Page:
And, we still use all of them today.
There are so many inventions that we use everyday and we never stop to think of their origins. As it turns out, some pretty important and useful everyday things were actually invented by Native American peoples. Discover some of the essentials that were invented in the New World long before Columbus ever sailed the ocean blue.
The salix nigra willow tree is native to parts of the East coast, Florida, Texas, and even Canada. The bark was used by various tribes for particular ailments. The Cherokee used it to treat fevers, colds, and skin issues. The Micmac used the bark preparation to treat diseases of the skin and for treatment of sore or sprained joints. The Iroquois used it for soothing sore throats, coughs, and stomach gas. The primary agent in the bark is salicylic acid, a compound very similar to that in aspirin, but not discovered by Western science until the early 1900s.
This staple of the wilderness tourism industry was once the main way to travel for many costal tribes. Made from wood with lots of time and skill, these small boats were unlike large European ships and could navigate choppy rivers, like those of the Northwest Passage.
3) Raised Bed Gardening
The Three Sisters gardening method of growing corn, beans, and squash together originated in Mesoamerica and traveled north towards the East Coast and Great Lakes areas. The raised beds allowed for control over the growing environment, something that wild planting could not. However, unlike row agriculture, the three plants were allowed to grow together, creating a micro-environment ripe for growth. The Sisters were segregated by blocks or mounds to keep them free from weeds.
4) Abstract Art
Groundbreaking artists of the 20th century often relied on the artwork of so-called “primitive” peoples for inspiration. For instance, in the 1950s the colors of black, white, and yellow were intended to indicate that something was tribal-inspired. However, the “higher” concept of abstract art, supposedly a creation of educated modern artists, can actually be traced back to Native Americans (among others) -in particular Pueblo and indigenous tribes of what is today Mexico and Central America.
5) Snow Goggles
Goggles to protect the eyes from snow blindness were invented by the Inuit people. Carved from wood, bone, or seal ivory, the goggles allowed a limited line of sight to come in through slits, while minimizing the harm done to the eyes by UV rays. They were the precursor to our modern day sunglasses.
6) Cable Suspension Bridges
Rope suspension bridges have a long history of use in the Americas, most notably with the Inca people. Their sturdy rope bridges were perfect for traversing gorges and the physics of them was something European and American engineers copied for our modern bridges in the early 20th century. The suspension bridge is thought to have independently been invented in both the Himalayas and in Mesoamerica, though the construction methods differed.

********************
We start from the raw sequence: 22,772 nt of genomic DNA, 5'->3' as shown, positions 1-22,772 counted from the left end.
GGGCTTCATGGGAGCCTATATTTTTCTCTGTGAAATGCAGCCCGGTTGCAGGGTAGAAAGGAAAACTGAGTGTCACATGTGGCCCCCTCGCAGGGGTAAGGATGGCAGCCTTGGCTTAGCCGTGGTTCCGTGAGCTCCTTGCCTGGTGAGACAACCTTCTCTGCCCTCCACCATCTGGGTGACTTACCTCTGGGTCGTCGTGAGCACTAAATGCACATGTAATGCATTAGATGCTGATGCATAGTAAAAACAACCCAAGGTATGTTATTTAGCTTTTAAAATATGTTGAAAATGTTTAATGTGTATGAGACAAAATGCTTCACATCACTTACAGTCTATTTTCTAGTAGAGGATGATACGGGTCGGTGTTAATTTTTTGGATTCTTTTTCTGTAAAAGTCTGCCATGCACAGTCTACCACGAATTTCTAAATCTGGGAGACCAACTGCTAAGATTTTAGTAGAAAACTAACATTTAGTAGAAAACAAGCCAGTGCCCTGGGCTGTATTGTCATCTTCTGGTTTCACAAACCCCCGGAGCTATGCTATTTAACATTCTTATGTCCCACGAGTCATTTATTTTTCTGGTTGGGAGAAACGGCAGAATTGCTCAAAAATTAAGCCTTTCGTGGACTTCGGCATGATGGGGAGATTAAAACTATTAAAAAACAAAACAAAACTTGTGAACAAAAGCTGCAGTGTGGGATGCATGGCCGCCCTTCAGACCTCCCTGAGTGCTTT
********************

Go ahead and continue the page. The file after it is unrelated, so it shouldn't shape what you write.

7) Snow Shoes
Snowshoes were developed for the stout winters of northern Eurasia, but fell out of fashion once skis became the more popular aid to traveling on the snow. However, those crossing the Bering Strait to the Americas around 8,000 years ago brought with them the tradition which then flourished in the New World. Snowshoes are one of the traditions that unite nearly all Native American tribes who lived in snowy areas.
8) Baby Bottles
Water skins were in use since the days of the Ancient Egyptians and beyond. The bota bottles used for carrying wine use this technology. However, Native American inventors attached a quill on the end to act as a nipple and created the first baby bottle. Instead goat skins as in Europe and Egypt, Native Americans used the stomachs of large prey, like bears and buffalo.
We all know that the pilgrims learned about corn from Native Americans, but the long use of corn in the Americas meant that popcorn was another invention that predated our modern movie theater snacks. The origins of popcorn are thought to lie in Mexico, but legend has it that popcorn was also served at the First Thanksgiving.
The Ancestral Pueblo peoples, (also known as the Anasazi) moved South from there traditional homelands after warfare decimated their populations. However, their great buildings, full of apartments, still stand. The concept of divided spaces existed in various parts of the world, but in Europe partitions like this would have been reserved for castles and mansions, only for the wealthy those who worked for them. The idea of a humble, expansive, and economical set of nearly-identical spaces for a whole group of people to live in was something the Anasazi were masters of.